While calligraphy has been the defining feature of Chinese culture, linked to music and dance and ranked alongside poetry as one of the highest forms of Chinese art, it is also a tremendously powerful vehicle for expression in these revolutionary times in China’s political and social history. Wei Ligang goes so far to claim that the only completely Chinese art form today is abstract calligraphy, written on Chinese paper in Chinese ink. Wei Ligang is among the leading artists engaged in a great aesthetic challenge to ensure that this most revered art form can develop so as to be relevant and meaningful not just to China, but throughout the world.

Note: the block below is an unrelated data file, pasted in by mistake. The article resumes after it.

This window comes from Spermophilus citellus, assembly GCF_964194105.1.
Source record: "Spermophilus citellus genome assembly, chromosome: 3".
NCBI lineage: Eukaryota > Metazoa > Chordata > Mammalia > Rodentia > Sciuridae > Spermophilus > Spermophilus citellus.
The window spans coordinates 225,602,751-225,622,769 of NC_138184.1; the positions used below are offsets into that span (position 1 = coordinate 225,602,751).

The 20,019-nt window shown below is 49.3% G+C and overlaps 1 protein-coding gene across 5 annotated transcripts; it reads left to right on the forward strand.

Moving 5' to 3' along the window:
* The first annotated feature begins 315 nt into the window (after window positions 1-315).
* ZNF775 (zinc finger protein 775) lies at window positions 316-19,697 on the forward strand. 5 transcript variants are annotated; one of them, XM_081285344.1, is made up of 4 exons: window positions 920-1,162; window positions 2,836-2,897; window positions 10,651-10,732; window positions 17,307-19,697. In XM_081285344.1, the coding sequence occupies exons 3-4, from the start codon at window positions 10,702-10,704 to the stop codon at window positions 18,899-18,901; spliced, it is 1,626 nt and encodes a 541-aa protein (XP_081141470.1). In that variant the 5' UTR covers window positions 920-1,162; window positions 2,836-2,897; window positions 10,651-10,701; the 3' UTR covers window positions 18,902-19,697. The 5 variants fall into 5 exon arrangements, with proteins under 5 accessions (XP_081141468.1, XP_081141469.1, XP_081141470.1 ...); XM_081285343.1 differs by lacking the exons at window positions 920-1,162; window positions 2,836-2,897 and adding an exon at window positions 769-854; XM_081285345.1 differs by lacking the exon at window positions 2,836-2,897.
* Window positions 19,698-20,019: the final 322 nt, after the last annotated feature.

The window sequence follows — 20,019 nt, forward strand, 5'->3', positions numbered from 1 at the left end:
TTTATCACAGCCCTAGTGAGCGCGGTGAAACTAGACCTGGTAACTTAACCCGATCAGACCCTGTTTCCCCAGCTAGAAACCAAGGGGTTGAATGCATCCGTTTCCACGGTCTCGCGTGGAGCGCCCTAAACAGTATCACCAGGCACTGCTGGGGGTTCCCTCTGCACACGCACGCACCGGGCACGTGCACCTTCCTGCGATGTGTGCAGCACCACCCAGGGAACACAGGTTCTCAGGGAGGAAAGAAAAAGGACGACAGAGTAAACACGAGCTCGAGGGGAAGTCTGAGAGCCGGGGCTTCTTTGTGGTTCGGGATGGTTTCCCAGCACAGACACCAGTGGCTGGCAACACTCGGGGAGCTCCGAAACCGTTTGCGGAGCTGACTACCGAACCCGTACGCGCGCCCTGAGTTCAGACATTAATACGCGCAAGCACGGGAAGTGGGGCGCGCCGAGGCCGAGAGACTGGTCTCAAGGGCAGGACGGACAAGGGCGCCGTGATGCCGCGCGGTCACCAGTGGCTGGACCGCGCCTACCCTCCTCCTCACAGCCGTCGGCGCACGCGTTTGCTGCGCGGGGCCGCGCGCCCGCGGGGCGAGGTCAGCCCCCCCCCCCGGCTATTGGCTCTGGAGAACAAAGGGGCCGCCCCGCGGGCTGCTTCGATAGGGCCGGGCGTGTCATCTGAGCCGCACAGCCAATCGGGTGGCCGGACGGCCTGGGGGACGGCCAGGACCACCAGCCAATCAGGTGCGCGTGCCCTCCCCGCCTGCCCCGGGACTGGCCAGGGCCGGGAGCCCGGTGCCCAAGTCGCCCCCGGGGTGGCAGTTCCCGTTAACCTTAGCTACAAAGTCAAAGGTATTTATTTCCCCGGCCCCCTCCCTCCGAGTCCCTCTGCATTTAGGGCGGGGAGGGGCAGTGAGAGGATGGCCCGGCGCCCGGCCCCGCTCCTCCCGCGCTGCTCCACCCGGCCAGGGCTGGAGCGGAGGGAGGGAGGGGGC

The emphatic Chinese-ness of Wei’s work, which springs in part from his desire to resist the overwhelming influence of Western art, derives from his concern to evoke echoes of the past by de-constructing and re-configuring ancient scripts while still alluding to them through his brush-work and fluctuating densities of ink. Wei Ligang’s objective is not to provide textural gratification but to stimulate the viewer to enjoy the magical transformation of a historical tradition with a continuous intellectual life of more than 3,500 years.